Several months into a new trial of the fourth dose of COVID vaccine at Sheba Medical Center, Professor Gili Regev-Yochai, director of the Department of Infectious Diseases, has released interim results indicating that the "second booster shot" is of limited efficacy.
Sheba Medical Center commenced the first trial of the fourth COVID shot in the world at the end of last year, studying the results of serological testing and immunity of the largest such cohort in the world – around 6,000 people – including 270 healthcare workers, separating some into a control group who received only three shots and whose serological levels had already dropped to below 700.
A month after the trial group received the fourth dose of vaccine, 19 percent of them had contracted COVID (Omicron variant), as compared to 25 percent of the control group.
Among those who contracted COVID, 15 percent of the trial group had symptoms as opposed to around 36 percent of those who only received three doses of vaccine.
Unlike many other trials, the Sheba trial also studied the Moderna vaccine and found very similar results to those from the Pfizer vaccine.
Commenting on the results, Prof. Regev-Yochai said, "With regard to the efficacy of the fourth vaccine, either Pfizer or Moderna, we found that infection rates in the trial group were only marginally lower than those in the control group. A third dose is important for those who have never contracted COVID, and a fourth dose appears to be important for those in a high-risk category for COVID complications."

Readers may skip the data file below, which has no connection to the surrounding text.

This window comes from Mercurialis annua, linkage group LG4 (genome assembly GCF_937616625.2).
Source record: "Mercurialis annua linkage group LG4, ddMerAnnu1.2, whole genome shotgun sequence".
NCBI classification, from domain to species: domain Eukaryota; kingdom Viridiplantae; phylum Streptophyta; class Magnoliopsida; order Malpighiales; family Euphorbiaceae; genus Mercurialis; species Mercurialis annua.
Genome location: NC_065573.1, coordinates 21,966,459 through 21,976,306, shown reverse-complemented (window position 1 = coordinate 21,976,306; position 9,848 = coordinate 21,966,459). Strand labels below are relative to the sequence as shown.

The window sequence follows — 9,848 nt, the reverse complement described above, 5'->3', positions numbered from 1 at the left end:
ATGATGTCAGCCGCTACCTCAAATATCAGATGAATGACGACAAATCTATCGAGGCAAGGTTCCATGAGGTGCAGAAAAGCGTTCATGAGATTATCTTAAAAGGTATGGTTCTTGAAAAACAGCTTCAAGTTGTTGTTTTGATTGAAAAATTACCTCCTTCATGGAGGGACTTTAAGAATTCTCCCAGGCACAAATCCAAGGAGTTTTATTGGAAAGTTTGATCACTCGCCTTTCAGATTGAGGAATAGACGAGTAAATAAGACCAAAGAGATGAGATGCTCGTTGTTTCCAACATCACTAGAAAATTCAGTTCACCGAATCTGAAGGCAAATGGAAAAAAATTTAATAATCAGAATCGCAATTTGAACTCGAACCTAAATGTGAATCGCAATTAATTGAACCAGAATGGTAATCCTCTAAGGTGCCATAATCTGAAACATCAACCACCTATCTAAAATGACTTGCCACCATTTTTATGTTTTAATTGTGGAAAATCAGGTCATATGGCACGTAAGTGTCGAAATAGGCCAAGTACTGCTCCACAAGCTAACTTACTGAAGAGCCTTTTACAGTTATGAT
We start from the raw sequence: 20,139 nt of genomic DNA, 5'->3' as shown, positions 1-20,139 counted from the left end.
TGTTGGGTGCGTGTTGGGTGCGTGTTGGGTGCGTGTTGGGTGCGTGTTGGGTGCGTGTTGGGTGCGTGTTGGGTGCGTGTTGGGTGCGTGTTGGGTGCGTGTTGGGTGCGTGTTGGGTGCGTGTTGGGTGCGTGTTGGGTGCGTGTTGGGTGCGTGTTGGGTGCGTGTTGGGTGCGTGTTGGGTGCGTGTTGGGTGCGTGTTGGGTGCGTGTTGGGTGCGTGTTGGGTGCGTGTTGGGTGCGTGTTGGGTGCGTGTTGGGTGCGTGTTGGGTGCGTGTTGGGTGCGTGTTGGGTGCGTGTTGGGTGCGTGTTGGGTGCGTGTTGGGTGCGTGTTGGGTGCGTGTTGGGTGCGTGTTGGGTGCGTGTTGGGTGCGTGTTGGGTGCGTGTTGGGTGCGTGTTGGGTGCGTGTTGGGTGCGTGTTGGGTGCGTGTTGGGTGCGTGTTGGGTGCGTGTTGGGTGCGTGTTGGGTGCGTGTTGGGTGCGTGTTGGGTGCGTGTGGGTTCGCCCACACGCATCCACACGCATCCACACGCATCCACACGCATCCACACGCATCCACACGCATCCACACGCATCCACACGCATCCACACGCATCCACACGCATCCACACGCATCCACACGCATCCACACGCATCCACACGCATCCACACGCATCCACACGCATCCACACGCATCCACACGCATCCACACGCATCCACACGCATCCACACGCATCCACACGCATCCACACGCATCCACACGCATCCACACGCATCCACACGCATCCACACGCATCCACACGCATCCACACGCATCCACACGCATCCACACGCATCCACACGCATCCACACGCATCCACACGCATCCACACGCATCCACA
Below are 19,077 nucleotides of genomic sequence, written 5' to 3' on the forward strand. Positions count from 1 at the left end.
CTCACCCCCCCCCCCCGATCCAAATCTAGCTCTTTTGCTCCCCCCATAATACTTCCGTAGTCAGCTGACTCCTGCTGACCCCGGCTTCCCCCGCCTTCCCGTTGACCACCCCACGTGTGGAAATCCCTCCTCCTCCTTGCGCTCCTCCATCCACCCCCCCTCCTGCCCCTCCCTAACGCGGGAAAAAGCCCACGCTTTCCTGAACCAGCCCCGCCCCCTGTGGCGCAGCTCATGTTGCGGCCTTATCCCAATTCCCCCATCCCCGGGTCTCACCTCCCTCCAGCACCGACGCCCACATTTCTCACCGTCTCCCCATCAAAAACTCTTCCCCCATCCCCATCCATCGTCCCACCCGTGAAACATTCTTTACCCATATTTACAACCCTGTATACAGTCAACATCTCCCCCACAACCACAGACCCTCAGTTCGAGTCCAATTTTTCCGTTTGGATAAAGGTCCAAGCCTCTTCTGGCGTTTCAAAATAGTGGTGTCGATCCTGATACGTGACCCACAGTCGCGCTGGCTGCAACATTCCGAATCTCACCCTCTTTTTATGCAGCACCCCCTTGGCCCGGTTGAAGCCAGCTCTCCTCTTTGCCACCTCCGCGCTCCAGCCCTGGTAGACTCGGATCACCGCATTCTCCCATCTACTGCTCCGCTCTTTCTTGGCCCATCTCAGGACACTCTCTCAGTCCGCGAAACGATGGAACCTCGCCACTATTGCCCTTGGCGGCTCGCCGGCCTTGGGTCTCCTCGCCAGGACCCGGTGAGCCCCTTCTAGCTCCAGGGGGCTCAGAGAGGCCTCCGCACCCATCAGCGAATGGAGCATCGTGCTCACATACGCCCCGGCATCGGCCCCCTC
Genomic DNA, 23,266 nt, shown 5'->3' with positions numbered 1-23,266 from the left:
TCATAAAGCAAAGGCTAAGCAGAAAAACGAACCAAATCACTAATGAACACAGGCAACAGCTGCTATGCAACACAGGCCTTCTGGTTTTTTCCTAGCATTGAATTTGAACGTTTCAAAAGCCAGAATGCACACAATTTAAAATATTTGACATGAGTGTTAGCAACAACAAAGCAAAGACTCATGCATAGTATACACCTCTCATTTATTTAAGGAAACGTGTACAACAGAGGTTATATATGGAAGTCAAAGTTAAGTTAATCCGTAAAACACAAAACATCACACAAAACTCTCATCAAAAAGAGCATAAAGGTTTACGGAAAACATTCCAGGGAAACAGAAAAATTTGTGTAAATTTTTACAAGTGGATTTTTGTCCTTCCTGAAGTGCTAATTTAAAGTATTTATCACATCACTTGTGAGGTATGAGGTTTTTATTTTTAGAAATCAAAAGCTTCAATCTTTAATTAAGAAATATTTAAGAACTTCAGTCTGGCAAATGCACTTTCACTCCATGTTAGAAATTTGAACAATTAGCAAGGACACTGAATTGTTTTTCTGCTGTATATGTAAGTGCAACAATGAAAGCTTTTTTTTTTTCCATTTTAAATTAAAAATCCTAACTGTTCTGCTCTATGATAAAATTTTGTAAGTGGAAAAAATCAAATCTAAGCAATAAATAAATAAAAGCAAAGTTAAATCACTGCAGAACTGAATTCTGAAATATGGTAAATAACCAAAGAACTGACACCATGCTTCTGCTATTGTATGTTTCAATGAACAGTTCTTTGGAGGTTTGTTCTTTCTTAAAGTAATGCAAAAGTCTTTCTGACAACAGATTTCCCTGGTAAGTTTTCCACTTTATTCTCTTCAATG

The Health Ministry made the decision to begin offering a fourth vaccine dose at the end of December, 2021, before the first results emerged from the Sheba study, making Israel the first country in the world to offer a second booster shot. A week later, Prime Minister Naftali Bennett visited Sheba Medical Center and was informed of the first interim results of the trial.
"The initial study regarding the fourth dose shows that within about a week of receiving it there is an almost 5-fold increase in the number of antibodies in the blood," Bennett said. "Apparently, this will demonstrate a much higher level of protection."